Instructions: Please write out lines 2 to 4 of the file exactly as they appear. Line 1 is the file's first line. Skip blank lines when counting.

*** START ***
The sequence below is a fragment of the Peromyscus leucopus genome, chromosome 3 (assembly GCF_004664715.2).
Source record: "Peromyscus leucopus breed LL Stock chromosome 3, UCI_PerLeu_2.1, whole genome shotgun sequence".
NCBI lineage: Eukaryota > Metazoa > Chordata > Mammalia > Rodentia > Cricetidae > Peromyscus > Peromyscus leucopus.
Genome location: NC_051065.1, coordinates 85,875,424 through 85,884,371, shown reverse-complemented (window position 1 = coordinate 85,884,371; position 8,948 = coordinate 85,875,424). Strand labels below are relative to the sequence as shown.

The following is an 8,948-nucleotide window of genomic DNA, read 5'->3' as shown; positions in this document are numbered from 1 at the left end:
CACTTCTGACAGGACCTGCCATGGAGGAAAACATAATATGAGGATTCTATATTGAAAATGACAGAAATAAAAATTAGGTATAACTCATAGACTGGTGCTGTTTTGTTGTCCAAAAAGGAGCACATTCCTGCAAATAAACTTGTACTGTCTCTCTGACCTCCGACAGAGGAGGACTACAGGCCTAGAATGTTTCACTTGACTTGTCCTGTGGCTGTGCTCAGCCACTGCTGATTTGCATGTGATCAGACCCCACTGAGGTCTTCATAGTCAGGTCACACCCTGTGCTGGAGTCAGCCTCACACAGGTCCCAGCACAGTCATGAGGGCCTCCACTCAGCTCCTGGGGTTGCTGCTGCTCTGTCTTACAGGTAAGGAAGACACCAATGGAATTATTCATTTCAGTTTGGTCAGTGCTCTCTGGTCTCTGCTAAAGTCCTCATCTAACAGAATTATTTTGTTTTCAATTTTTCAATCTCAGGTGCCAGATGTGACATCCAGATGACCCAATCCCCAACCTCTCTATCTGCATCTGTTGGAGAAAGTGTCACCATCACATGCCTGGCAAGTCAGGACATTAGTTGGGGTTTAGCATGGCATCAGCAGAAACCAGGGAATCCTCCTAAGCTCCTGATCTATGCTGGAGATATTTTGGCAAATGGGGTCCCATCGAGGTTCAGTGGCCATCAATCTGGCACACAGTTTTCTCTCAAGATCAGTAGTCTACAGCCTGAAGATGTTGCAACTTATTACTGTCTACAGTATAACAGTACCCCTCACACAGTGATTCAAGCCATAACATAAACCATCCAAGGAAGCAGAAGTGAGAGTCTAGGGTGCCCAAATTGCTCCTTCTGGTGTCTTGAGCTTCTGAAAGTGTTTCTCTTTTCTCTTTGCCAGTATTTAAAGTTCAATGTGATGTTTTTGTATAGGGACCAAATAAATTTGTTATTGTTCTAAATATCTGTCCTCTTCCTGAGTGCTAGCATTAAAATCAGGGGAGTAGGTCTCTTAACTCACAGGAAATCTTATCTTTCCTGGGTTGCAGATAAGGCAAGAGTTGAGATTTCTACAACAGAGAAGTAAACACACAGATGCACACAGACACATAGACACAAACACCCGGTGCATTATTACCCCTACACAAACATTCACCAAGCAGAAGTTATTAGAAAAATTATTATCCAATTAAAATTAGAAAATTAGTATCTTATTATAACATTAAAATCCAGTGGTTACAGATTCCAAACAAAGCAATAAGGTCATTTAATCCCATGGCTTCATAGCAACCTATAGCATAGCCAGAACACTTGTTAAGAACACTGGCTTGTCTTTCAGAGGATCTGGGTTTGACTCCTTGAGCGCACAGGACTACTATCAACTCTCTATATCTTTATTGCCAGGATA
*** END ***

Source record: "Peromyscus leucopus breed LL Stock chromosome 3, UCI_PerLeu_2.1, whole genome shotgun sequence".
NCBI lineage: Eukaryota > Metazoa > Chordata > Mammalia > Rodentia > Cricetidae > Peromyscus > Peromyscus leucopus.
Genome location: NC_051065.1, coordinates 85,875,424 through 85,884,371, shown reverse-complemented (window position 1 = coordinate 85,884,371; position 8,948 = coordinate 85,875,424). Strand labels below are relative to the sequence as shown.